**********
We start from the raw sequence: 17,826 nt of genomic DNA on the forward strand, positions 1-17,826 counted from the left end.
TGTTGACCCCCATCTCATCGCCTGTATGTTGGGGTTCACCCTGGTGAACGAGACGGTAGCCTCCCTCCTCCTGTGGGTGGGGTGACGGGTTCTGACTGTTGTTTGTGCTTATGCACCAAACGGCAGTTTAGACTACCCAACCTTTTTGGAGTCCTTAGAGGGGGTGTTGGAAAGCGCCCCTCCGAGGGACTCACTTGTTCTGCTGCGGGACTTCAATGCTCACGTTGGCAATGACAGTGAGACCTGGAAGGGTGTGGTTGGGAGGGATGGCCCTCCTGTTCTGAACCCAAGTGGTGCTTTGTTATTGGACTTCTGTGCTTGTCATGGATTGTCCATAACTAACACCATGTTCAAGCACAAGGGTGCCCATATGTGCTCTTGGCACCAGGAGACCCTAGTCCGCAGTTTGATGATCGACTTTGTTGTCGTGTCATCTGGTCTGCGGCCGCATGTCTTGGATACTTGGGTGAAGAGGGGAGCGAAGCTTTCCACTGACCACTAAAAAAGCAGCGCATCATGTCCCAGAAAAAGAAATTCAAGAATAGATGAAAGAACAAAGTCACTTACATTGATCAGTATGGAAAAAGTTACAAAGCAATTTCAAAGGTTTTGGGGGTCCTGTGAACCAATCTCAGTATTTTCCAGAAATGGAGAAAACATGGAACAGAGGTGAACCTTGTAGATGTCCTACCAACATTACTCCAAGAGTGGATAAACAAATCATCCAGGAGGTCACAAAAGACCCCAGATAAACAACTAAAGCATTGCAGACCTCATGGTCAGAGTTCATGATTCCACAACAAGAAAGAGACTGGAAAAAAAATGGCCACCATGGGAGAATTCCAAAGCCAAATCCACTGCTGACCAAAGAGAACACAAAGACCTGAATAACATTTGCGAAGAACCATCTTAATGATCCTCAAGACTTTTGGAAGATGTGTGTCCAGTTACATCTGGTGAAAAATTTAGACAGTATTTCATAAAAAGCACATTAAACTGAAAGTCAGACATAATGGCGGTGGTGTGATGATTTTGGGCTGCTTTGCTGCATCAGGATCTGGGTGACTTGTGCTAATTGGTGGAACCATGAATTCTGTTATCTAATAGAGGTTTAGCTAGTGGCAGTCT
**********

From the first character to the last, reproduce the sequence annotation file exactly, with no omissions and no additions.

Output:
We start from the raw sequence: 17,826 nt of genomic DNA on the forward strand, positions 1-17,826 counted from the left end.
TGTTGACCCCCATCTCATCGCCTGTATGTTGGGGTTCACCCTGGTGAACGAGACGGTAGCCTCCCTCCTCCTGTGGGTGGGGTGACGGGTTCTGACTGTTGTTTGTGCTTATGCACCAAACGGCAGTTTAGACTACCCAACCTTTTTGGAGTCCTTAGAGGGGGTGTTGGAAAGCGCCCCTCCGAGGGACTCACTTGTTCTGCTGCGGGACTTCAATGCTCACGTTGGCAATGACAGTGAGACCTGGAAGGGTGTGGTTGGGAGGGATGGCCCTCCTGTTCTGAACCCAAGTGGTGCTTTGTTATTGGACTTCTGTGCTTGTCATGGATTGTCCATAACTAACACCATGTTCAAGCACAAGGGTGCCCATATGTGCTCTTGGCACCAGGAGACCCTAGTCCGCAGTTTGATGATCGACTTTGTTGTCGTGTCATCTGGTCTGCGGCCGCATGTCTTGGATACTTGGGTGAAGAGGGGAGCGAAGCTTTCCACTGACCACTAAAAAAGCAGCGCATCATGTCCCAGAAAAAGAAATTCAAGAATAGATGAAAGAACAAAGTCACTTACATTGATCAGTATGGAAAAAGTTACAAAGCAATTTCAAAGGTTTTGGGGGTCCTGTGAACCAATCTCAGTATTTTCCAGAAATGGAGAAAACATGGAACAGAGGTGAACCTTGTAGATGTCCTACCAACATTACTCCAAGAGTGGATAAACAAATCATCCAGGAGGTCACAAAAGACCCCAGATAAACAACTAAAGCATTGCAGACCTCATGGTCAGAGTTCATGATTCCACAACAAGAAAGAGACTGGAAAAAAAATGGCCACCATGGGAGAATTCCAAAGCCAAATCCACTGCTGACCAAAGAGAACACAAAGACCTGAATAACATTTGCGAAGAACCATCTTAATGATCCTCAAGACTTTTGGAAGATGTGTGTCCAGTTACATCTGGTGAAAAATTTAGACAGTATTTCATAAAAAGCACATTAAACTGAAAGTCAGACATAATGGCGGTGGTGTGATGATTTTGGGCTGCTTTGCTGCATCAGGATCTGGGTGACTTGTGCTAATTGGTGGAACCATGAATTCTGTTATCTAATAGAGGTTTAGCTAGTGGCAGTCT